NEW ORLEANS — Fresh Summit 2013 brought change to the industry that converged in a host city that’s also been transformed as produce industry leaders learned how they can thrive in the future.
Doug OhlemeierTommy Wilkins (from left), director of sales and business development for Grow Farms Texas LLC, talks with Ed Pohlman, produce category manager for St. Louis-based Schnuck Markets Inc., and Grow Farms' Stanley Trout at the Produce Marketing Association’s Fresh Summit 2013 expo.In near-record East Coast attendance, produce industry leaders packed the Ernest N. Morial Convention Center Oct. 18-20.
The attendance of 18,113 was slightly less than the record of 18,284 at Fresh Summit 2010 in Orlando, Fla., Produce Marketing Association president and chief executive officer Bryan Silbermann said, and more than 3,000 retail, foodservice and wholesale buyers were at the show.
“This show’s going very well,” said Mark Stevenson, director of produce merchandising for Meijer Inc., Grand Rapids, Mich. “This is a great show to see a lot of people and work on relationships.”
New exhibitors, including King Fresh Produce LLC in Dinuba, Calif., found strong buyer interest.
“We have had a lot of traffic and lots of retailers showing interest in our late-season grapes,” said Keith Wilson, president.
The show’s general sessions and workshops encouraged attendees rethink their roles in the industry.
Doug OhlemeierOutgoing PMA chairwoman Jan DeLyser noted the changing role of Fresh Summit and the industry during her Oct. 19 talk.“You may be thinking of yourself as a food producer, but it’s really the desired outcome that’s important,” said consultant Mat Shore, who on Oct. 20 discussed the mistakes many make when trying to introduce innovative products. “We need to turn this around and think of the consumer first. Sell the benefits, not the technology.”
In her Oct. 19 general session speech, outgoing chairwoman Jan DeLyser released details of the organization’s strategic plan, which focuses on global connections, science and technology, industry talent and issues leadership.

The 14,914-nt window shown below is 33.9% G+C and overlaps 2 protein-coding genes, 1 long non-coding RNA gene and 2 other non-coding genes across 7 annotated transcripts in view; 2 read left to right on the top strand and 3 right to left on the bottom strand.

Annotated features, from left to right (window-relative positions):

DeLyser, vice president of the Irvine-based California Avocado Commission, said the plan is a blueprint to provide members worldwide a support community for better connectivity.
She also noted Fresh Summit’s changing role.
“There was a time when Fresh Summit defined PMA,” DeLyser said. “But given the speed of and complexity of today’s global business environment, I can’t imagine a company in this industry keeping up, let alone preparing for the future, finally checking in with PMA every October.
“The power of consumers worldwide affects every aspect of our industry,” she said. “We face a future of science and technology that will be used to increase production with fewer resources.”
After the show, Silbermann said the industry has the opportunity to grow demand like never before.
“We are finally turning the corner and understanding that creating demand is even more important than fulfilling demand,” he said Oct. 23.
Exhibitors reported high foot traffic on Oct. 19, the expo’s first day, but cited fewer floor visitors on the final day on Oct. 20.
“This show is very good and we’re meeting a lot of people and seeing some new things as well as some innovations,” said Joseph Bunting, produce category manager for United Supermarkets in Lubbock, Texas. “The food in this city is outstanding. It’s a fun atmosphere.
The show marked the first decade of PMA’s Foundation for Industry Talent Pack Family Career Pathways program, which helps recruit young people into the produce industry.
“I am impressed to see more young people than I’ve seen in the past attending workshops and walking the show floor,” said Maureen Torrey, vice president of Torrey Farms Inc., Elba, N.Y. “The programs show young people the opportunities at all levels in the industry. This show is upbeat and this is a great city.”